This was surprising to me in a game in which a major feature was the alliances between the various factions. Getting into Nellis Airforce Base and helping the isolationist Boomers onto on my side by floating an old bomber plane from the bottom of Lake Mead led to a Crowning Moment of Awesome when the very same bomber blew the Legion to hell as I was crossing the Hoover Dam in the final battle. I persuaded the Vault 19 Powder Gangers to join up with The Great Khans, who in turn I persuaded to leave the Legion and become independent themselves. Why in this case was there no option to ally with the NCR after my choice to make New Vegas independent?

Perhaps the game's writers were making the point that great power demands a great cost. I became the leader of New Vegas and as a result lost the group of people I'd been helping throughout most of the game. I think I'm going to have to change the canon of my playthrough and do the ending again, but this time play for the NCR. The Dead Money DLC is out on PC in a couple of days, so it's a good excuse to continue with the game.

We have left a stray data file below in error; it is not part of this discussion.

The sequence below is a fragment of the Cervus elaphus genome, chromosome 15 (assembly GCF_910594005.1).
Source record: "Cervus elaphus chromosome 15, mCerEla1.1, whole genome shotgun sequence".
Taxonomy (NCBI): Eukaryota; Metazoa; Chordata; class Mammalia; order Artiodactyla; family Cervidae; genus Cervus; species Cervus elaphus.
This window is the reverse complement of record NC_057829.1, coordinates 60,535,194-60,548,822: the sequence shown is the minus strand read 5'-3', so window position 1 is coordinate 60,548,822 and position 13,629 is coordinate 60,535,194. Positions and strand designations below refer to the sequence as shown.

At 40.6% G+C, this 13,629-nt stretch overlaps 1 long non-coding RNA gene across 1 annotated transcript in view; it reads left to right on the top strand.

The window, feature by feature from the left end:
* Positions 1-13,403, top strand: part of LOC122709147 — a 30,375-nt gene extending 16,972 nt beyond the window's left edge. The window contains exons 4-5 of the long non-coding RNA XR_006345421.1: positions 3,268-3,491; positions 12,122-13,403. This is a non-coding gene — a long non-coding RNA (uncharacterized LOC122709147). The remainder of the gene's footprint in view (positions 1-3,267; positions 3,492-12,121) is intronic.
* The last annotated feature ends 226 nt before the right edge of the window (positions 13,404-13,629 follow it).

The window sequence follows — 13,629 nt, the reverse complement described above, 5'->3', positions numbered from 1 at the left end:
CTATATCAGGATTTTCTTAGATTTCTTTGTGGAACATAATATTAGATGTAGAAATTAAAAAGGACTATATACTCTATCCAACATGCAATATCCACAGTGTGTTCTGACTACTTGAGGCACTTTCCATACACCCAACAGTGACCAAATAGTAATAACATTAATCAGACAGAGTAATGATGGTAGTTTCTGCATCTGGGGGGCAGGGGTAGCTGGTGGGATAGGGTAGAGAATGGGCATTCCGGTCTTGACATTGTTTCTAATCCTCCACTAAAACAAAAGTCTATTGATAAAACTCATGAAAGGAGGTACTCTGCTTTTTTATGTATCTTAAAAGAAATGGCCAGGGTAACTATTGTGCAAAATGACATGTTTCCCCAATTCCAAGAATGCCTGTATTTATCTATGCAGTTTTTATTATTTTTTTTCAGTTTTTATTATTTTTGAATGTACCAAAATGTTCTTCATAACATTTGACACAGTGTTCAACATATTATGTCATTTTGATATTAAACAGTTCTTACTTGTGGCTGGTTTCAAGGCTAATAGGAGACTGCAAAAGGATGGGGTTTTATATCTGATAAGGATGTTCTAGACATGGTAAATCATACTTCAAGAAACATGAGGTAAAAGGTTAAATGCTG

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Mass Effect

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I seem to be catching up with a few older Xbox 360 games lately, and Mass Effect has been the latest game I have completed.

According to my save game I played for almost 32 hours. I actually think I played for longer than this as I'm not sure whether it includes cumulative time spent dying and retrying sections. Either way, this is pretty long for a single playthrough of a modern game, bucking the recent trend for shorter (and arguably higher quality) experiences. However, in this case there was little lack of quality, and I now consider Mass Effect to be one of my favourite games of all time.

However, that's not to say it's perfect. There's the incredibly far reaching storyline, interesting dialogue, deep characters, fascinating background information in the codex, fun combat and truly significant moral decisions on the plus side, but a lot of annoyances that keep it more than a hair's breadth away from genius. The long elevator rides and poor inventory system (at least on the Xbox 360 version) have been mentioned a lot around the internet, so I won't repeat that here, but I think other problems detract from the experience in more significant ways.